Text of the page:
Below are a variety of quiet, active and social activities to help you with your activity worksheet.
- Afternoon tea
- Arranging fresh flowers
- Bird watching
- Clipping coupons
- Computer work
- Crochet or knit
- Cut out pictures from magazines
- Doing puzzles or games
- Folding clothes
- Listening to or playing music
- Looking at photos
- Meditating or praying
- Playing with or caring for pets
- Polish silver
- Religious activities
- See a sunset
- Sew a quilt square
- Watching special TV programs
- Write a letter to a family member
- Crafts or other hobbies
- Dog walking
- Dust furniture
- Feeding livestock
- Flea Markets
- Holiday preparations
- Picking herbs
- Planting seeds inside or outdoors
- Feed the birds
- Raking leaves
- Running errands
- Shop work
- Sweep outside
- Watering plants
- Yard work
- Art class
- Attending church
- Being around children
- Card groups
- Civic organizations
- Eating out
- Family activities
- Parties & celebrations
- Play horseshoe
- Reminisce about a favorite summer
- Sporting events
- Tell and joke and have a good laugh
- Visiting friends
Schedule Complete a schedule and begin to insert activities your person will enjoy based on whether it is quiet, active, or social.
Physical exercise should be part of the persons daily activity and can take the form of walking, gardening, vacuuming, dancing or other kinds of movement. Twenty minutes of exercise five times a week is recommended. Research suggests that regular aerobic (walking, etc.) exercise may slow the disease progression. Mental exercise can be both fun and helpful when the exercise does not lead to failure or frustration. Common exercises include puzzles (such as find the word puzzles) and working on projects (such as sorting family pictures with you). Playing card games can be stimulating, along with reading/listening to books or short stories.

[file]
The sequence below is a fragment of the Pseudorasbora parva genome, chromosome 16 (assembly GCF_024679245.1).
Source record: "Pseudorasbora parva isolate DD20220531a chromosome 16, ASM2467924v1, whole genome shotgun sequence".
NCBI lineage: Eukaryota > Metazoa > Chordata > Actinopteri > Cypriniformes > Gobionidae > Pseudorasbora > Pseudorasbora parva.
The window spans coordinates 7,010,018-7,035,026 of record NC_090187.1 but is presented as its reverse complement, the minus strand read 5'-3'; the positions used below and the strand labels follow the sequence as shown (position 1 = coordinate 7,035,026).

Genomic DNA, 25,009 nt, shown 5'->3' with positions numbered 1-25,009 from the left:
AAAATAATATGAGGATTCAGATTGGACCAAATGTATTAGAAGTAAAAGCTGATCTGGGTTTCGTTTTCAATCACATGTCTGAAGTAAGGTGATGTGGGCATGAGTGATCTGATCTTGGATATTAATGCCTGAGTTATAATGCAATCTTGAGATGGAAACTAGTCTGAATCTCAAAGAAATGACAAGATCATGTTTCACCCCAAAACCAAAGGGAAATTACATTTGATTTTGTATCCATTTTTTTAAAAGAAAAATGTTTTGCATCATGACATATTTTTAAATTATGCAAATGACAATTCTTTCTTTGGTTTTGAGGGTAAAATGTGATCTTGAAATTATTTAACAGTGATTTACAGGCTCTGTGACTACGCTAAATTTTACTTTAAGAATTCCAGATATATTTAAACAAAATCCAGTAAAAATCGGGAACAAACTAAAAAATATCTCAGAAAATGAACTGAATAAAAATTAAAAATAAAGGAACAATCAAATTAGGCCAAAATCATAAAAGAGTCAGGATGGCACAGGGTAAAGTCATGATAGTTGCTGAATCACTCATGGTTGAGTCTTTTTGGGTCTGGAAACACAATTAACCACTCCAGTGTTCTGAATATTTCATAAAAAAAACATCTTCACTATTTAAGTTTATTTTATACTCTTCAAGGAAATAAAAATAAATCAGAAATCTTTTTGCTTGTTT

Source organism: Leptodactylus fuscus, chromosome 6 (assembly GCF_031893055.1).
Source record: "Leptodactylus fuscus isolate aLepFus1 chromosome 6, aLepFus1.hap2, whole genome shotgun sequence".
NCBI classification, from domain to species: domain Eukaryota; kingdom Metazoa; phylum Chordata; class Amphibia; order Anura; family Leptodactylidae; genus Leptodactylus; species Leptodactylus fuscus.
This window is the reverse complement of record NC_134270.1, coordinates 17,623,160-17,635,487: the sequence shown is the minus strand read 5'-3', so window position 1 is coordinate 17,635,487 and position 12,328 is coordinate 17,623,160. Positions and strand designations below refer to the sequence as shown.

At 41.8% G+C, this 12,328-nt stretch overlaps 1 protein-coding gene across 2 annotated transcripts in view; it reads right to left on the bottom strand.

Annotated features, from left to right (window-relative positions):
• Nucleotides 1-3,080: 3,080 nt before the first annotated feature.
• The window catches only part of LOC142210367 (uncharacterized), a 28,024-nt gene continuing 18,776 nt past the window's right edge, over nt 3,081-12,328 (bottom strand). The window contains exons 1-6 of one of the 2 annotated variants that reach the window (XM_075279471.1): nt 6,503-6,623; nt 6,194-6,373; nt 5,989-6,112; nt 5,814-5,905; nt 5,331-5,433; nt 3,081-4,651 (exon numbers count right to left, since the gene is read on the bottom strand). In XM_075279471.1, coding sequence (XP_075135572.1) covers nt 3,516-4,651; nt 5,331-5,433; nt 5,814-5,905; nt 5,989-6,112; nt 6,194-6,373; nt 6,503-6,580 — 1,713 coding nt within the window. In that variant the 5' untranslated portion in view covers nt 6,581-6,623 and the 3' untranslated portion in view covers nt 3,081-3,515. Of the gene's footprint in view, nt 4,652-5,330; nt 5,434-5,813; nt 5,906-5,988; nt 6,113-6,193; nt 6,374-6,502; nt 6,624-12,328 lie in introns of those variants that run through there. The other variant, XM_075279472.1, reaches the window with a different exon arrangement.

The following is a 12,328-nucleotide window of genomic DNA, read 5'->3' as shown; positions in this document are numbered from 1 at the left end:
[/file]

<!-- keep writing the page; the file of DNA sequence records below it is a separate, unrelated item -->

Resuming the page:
Caution should be taken to avoid introducing new games as the ability to learn becomes impaired. Creative expression by using the arts can be successful for persons with dementia. Music is the last part of memory to be impacted by diseases affecting memory.
For those who enjoy socialization, this remains a very important activity and may help keep social skills intact for longer periods of time. Time of day and length of socialization should be kept in mind. Social gatherings in small numbers will also be more successful as the person with dementia can better participate in conversations. Remaining active in faith communities and activities often fulfills both social and spiritual needs. The faith rituals of scripture, prayers and other forms of worship remain important aspects throughout dementia for those who have practiced these elements on a regular basis. Finally, many people with dementia enjoy eating out, going to flea markets, shopping and other activities. As long as they enjoy it and do not have behavioral issues the day after, these activities should continue to be pursued.
Be aware of activities that may be too dangerous, such as using power tools, hunting, feeding livestock and working with flammable tools. Try to replace them with safer activities. Likewise, women who have cooked may leave the stove or oven on, or forget how to safely operate sewing machines or the like. Many men who have not had hobbies are able to learn simple repetitive tasks such as painting, latch hook rug making, cooking and simple woodworking with supervision.
You may want to consult an occupational therapist, recreational therapist or activity therapist to help design activities.